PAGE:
10 Things to Do This Year if You Have Nasal Allergies

Health Professional

Nasal allergies, or allergic rhinitis as health care professionals call it, is a chronic illness that can vary greatly in intensity and frequency, but is never fun, with the accompanying nasal stuffiness, runny nose and sneezing. Not to mention the often linked itchy, burning eyes and overall feeling of malaise. But the good news is that nasal allergies CAN be controlled. So why not make this the year, you finally take back control of your life from your allergy condition?

Here are some suggestions to put you on the right track.

1. Make an appointment to see an allergist or to revisit yours if you've seen him/her before. Allergists are specialists in the diagnosis and treatment of allergies. They can perform testing to help you identify your allergy triggers and they'll know about the latest, most effective nasal allergy treatments.

2. Work with your medical team to develop an Allergy Action Plan. If you have asthma (many people with allergies do), then you've probably heard about Asthma Action Plans. These are documents that outline your common triggers, symptoms and what to do at varying stages of asthma attacks. There's no reason in the world why you can't have a similar written guideline to managing your allergies and allergy attacks.

3. Consider yourself an equal partner on your healthcare team. The doctor is not in charge; you are. It's your body and you know it best. So be proactive in communicating with your team and take an active part in any decision-making. Learn all you can about all the aspects of allergies and how to manage them.

4. Become a "trigger detective." Knowing what your triggers are, and then working to avoid them, is the first line of defense against allergies. Get good enough at it and you might even be able to reduce the amount of allergy medicine you need to take. The most common allergy triggers are dust mites, animal dander, tree/weed/grass pollen, mold and insect droppings. Get some tips here on how to avoid triggers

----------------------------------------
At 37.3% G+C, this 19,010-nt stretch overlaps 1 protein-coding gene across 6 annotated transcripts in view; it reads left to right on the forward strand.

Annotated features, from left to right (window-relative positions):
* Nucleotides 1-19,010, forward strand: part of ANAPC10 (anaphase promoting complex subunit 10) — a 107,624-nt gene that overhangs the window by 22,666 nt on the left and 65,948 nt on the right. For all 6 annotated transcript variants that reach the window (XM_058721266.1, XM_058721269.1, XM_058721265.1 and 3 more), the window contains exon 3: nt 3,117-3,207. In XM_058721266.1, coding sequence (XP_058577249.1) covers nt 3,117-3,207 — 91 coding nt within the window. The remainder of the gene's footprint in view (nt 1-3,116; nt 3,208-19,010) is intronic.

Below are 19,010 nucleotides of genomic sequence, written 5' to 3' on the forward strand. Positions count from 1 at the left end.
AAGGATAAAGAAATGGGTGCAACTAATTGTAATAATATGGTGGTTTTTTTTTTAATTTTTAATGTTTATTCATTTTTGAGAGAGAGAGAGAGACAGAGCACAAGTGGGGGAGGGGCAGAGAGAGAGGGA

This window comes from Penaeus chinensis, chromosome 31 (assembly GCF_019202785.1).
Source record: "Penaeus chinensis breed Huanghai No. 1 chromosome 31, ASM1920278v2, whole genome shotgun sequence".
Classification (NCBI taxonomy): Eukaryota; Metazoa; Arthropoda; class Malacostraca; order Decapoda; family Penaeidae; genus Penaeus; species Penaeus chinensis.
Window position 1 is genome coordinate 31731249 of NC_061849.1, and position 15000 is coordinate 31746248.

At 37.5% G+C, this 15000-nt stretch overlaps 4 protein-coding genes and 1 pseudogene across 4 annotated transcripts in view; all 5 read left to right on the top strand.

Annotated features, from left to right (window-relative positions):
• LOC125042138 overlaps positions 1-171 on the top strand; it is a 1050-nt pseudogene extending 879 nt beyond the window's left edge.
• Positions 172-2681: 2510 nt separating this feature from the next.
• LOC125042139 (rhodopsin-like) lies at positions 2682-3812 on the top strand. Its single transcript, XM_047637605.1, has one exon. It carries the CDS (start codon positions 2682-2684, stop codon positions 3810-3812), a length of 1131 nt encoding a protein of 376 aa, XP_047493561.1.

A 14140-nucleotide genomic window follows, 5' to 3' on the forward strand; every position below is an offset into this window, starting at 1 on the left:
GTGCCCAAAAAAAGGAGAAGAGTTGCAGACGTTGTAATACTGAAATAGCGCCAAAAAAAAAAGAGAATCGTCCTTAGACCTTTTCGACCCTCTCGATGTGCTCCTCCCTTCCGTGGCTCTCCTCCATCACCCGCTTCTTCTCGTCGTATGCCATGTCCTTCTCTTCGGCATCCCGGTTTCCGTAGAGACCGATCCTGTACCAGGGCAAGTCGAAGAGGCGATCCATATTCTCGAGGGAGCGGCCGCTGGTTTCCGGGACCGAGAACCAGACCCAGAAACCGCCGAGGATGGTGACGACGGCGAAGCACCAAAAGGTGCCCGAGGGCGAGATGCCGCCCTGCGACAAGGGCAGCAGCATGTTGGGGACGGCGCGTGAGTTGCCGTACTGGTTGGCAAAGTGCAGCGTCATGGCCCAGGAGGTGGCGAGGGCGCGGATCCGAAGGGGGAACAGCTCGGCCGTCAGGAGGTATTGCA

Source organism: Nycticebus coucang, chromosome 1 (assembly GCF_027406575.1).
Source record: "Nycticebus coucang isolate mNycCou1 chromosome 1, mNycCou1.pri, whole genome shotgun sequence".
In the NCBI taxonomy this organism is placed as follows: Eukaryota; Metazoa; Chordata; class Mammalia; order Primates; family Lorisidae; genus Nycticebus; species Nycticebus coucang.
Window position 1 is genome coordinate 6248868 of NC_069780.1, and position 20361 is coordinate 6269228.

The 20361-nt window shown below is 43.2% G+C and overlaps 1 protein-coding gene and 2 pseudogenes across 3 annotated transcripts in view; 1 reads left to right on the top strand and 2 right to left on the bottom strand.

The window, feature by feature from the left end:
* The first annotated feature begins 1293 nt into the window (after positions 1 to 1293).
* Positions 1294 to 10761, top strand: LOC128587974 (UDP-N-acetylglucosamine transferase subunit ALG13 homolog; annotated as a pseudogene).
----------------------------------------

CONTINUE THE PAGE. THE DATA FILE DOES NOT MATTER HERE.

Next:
5. Stay on top of your allergy medicine prescriptions. If you take medicine all year round, this isn't too hard. You probably get your refills in a timely manner. But when your nasal allergies are seasonal, you may forget to make sure you have medicine on hand until you need it, and that's too late. The best way to control seasonal allergies is to start taking your allergy medicine about a week before the start of your allergy season. That gives the medicine to reach its full effectiveness before allergy triggers start to circulate. So, if for example, you have tree pollen allergies, you'll probably want to start taking your medicine sometime in March at the latest. So be sure you have some unexpired medicine on hand or give your doctor a call for a new prescription. Stop those allergy symptoms before they begin!

6. Take an alternative approach to managing your allergies. Some alternative allergy treatments are showing promise. They're gentler, less invasive and often cheaper. But they're not always as effective as medicine. Still, it's definitely worth exploring alternative therapies to see if any of them will work for you. If nothing else, they may reduce the amount of medicine you need to take. Learn more about alternative allergy treatments here.

7. Learn to tell the difference between symptoms of allergies, asthma and the common cold. Some of the symptoms overlap and it can all get quite confusing. Treatments are different, so you'll feel better if you can tell the difference and address the symptoms the right way. Learn more here

8. Try out some "allergy-friendly" products. The Asthma and Allergy Foundation has developed a certification program to test certain products, including toys, to validate that they will not worsen allergy symptoms. Learn more about this program here

9. Learn about things that can make allergy symptoms worse. In #4 above, I talked about common allergy triggers. But there are other things, sometimes called irritants, that can't really set off the immune system changes that allergy triggers do. However, these things can make your allergy symptoms worse. They include:

  • Aerosol sprays
  • Air pollution
  • Cold air (outside or from air conditioning)
  • High humidity
  • Irritating fumes
  • Tobacco smoke
  • Wind
  • Wood smoke

10. If you're a parent of a child with allergies, become an allergy advocate at your child's school. It's important to make sure that school is a safe environment for children with allergies and asthma, but teachers and other school staff don't always understand the dangers. So, volunteer to teach them about allergy and asthma triggers and how to reduce them in the classroom, etc. Start by reading this article from the AAFA.